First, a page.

Star Wars (Soundtrack)
20th Century 541
Released: June 1977
Chart Peak: #2
Weeks Charted: 53
Certified Platinum: 8/17/77
The movie Star Wars has met with such universal critical acclaim (and of course got the obligatory pan from the iconoclastic-at-any-cost Village Voice) that it's almost embarrassing to a film snob like me. After all, I put off seeing Rocky for months simply because I was sick and tired of people bugging me about it at parties. But now here I am, following Marvel's comic-book adaptation, clutching the paperback novelization to my bosom, wearing a "May the Force Be with You" button unashamedly, and discussing the film at tedious length with anyone dumb enough to mention it within fifteen feet of me.
But can I help it if it's great? Blame George Lucas, who dreamed it up, for creating a Genuine Epic out of the clichés of forty years of B movies, the shreds and tatters of our collective childhood memories. Just don't be fooled into thinking that Star Wars is merely a sci-fi flick (if it is, then Moby Dick is merely a fish story) or that it is nothing more than an Entertainment, even in the Graham Greene sense; Lucas' achievement is much greater than that. It takes something verging on genius to meld the look, the feel, the grammar of Erroll Flynn swashbucklers, Laurel & Hardy, every western and war movie ever made, The Wizard of Oz, Fritz Lang, cheapo Universal serials like Flash Gordon, and the propaganda films of Leni Riefenstahl into a cohesive, original whole that manages to be totally outrageous and totally straight-faced at the same time. And the oddest thing of all is that the outer-space milieu of Star Wars is just as sharply observed, in its own way, as was the early-Sixties California Lucas evoked for his American Graffiti; that he had to make this one up only heightens my astonishment at the creative performance of his vision.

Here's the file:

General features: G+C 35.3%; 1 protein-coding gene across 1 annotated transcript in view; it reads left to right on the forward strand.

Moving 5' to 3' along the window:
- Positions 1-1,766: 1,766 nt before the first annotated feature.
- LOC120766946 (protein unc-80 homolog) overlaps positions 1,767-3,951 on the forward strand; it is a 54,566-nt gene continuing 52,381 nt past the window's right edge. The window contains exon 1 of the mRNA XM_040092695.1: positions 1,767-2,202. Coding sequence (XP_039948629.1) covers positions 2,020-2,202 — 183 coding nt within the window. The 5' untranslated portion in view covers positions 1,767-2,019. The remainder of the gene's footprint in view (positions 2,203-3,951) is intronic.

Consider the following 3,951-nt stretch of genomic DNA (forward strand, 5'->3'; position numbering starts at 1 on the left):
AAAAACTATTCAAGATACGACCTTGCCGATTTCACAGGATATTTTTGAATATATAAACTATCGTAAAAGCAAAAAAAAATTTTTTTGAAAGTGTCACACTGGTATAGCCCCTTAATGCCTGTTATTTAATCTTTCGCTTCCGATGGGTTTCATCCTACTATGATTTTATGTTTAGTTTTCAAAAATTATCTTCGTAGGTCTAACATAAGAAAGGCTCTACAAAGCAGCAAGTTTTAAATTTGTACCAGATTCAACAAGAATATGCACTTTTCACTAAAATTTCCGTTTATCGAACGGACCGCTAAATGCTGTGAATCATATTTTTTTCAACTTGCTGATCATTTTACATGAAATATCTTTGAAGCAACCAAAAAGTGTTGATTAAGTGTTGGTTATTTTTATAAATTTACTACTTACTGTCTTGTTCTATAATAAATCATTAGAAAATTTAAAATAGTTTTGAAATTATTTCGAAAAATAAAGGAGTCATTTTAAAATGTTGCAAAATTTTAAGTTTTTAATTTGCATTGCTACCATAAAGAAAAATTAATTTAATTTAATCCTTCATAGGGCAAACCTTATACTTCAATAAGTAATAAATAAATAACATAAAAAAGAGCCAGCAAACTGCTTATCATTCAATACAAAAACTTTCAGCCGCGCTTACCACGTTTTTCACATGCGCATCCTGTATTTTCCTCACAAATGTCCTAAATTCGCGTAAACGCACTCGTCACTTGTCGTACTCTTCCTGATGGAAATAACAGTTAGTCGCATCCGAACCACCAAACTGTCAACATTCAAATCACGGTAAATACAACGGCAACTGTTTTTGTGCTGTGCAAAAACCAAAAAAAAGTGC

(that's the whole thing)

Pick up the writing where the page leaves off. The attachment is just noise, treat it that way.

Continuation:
The soundtrack -- both records of it -- is, in short, enormous fun, improved no doubt by the resequencing and editing Williams did especially for the album, and both the sound and the quality of the orchestral playing (the LSO is not your average Hollywood pick-up outfit) are really quite breathtaking. If, like me, you're waiting impatiently for a chance to catch Star Wars again but can't bear to wait in line for hours, you'll definitely want this aural reminder of the delights of the most brilliant American commercial film since The Godfather Part II. But let me warn you: don't play it at parties, no matter how carried away you get. There are a lot of people out there who have absolutely no sense of humor.
- Steve Simels, Stereo Review, 9/77.
Why is this one of the greatest soundtracks ever? (1) Because it's only the best-known film music of the last 25 years. (2) Because the orchestral swell when Luke looks out at the twin Tatooine suns gets us every time. (3) Because it uses Wagnerian leitmotifs. Seriously. Look it up. (4) Because we have friends who played the "Throne Room" passage at their weddings. (5) Because Bill Murray once sang it.
- Entertainment Weekly, 2001.
A long time ago in a galaxy [not so] far away, John Williams returned us to a symphonic movie score, and we are grateful. The groundbreaking, heart-pumping soundtrack to George Lucas' opus has been enormously influential, introducing science-fiction cinema to a classical romanticism that conveys the largeness of space and delivering a main title that has become part of the lexicon of our culture -- the force is with it indeed. * * * * *
- Zagat Survey Music Guide - 1,000 Top Albums of All Time, 2003.
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